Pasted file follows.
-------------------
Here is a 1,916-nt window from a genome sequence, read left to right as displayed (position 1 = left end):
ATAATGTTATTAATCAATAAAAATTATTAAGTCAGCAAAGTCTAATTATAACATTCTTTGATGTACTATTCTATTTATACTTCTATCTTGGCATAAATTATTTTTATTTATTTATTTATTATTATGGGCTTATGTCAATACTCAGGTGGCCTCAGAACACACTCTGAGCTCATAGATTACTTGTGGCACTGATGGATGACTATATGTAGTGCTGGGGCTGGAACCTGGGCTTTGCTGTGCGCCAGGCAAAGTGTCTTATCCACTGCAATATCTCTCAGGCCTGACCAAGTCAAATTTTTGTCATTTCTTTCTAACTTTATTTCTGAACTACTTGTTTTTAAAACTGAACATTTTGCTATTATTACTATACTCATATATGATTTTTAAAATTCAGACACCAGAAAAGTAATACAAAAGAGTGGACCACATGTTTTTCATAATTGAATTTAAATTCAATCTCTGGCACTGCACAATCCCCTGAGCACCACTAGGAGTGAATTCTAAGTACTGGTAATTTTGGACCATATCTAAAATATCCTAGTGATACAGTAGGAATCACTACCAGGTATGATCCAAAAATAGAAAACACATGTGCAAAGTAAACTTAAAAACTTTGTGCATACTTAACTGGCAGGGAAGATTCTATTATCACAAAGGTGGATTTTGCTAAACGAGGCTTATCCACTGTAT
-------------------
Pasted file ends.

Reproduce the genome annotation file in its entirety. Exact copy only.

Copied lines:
Here is a 1,916-nt window from a genome sequence, read left to right as displayed (position 1 = left end):
ATAATGTTATTAATCAATAAAAATTATTAAGTCAGCAAAGTCTAATTATAACATTCTTTGATGTACTATTCTATTTATACTTCTATCTTGGCATAAATTATTTTTATTTATTTATTTATTATTATGGGCTTATGTCAATACTCAGGTGGCCTCAGAACACACTCTGAGCTCATAGATTACTTGTGGCACTGATGGATGACTATATGTAGTGCTGGGGCTGGAACCTGGGCTTTGCTGTGCGCCAGGCAAAGTGTCTTATCCACTGCAATATCTCTCAGGCCTGACCAAGTCAAATTTTTGTCATTTCTTTCTAACTTTATTTCTGAACTACTTGTTTTTAAAACTGAACATTTTGCTATTATTACTATACTCATATATGATTTTTAAAATTCAGACACCAGAAAAGTAATACAAAAGAGTGGACCACATGTTTTTCATAATTGAATTTAAATTCAATCTCTGGCACTGCACAATCCCCTGAGCACCACTAGGAGTGAATTCTAAGTACTGGTAATTTTGGACCATATCTAAAATATCCTAGTGATACAGTAGGAATCACTACCAGGTATGATCCAAAAATAGAAAACACATGTGCAAAGTAAACTTAAAAACTTTGTGCATACTTAACTGGCAGGGAAGATTCTATTATCACAAAGGTGGATTTTGCTAAACGAGGCTTATCCACTGTAT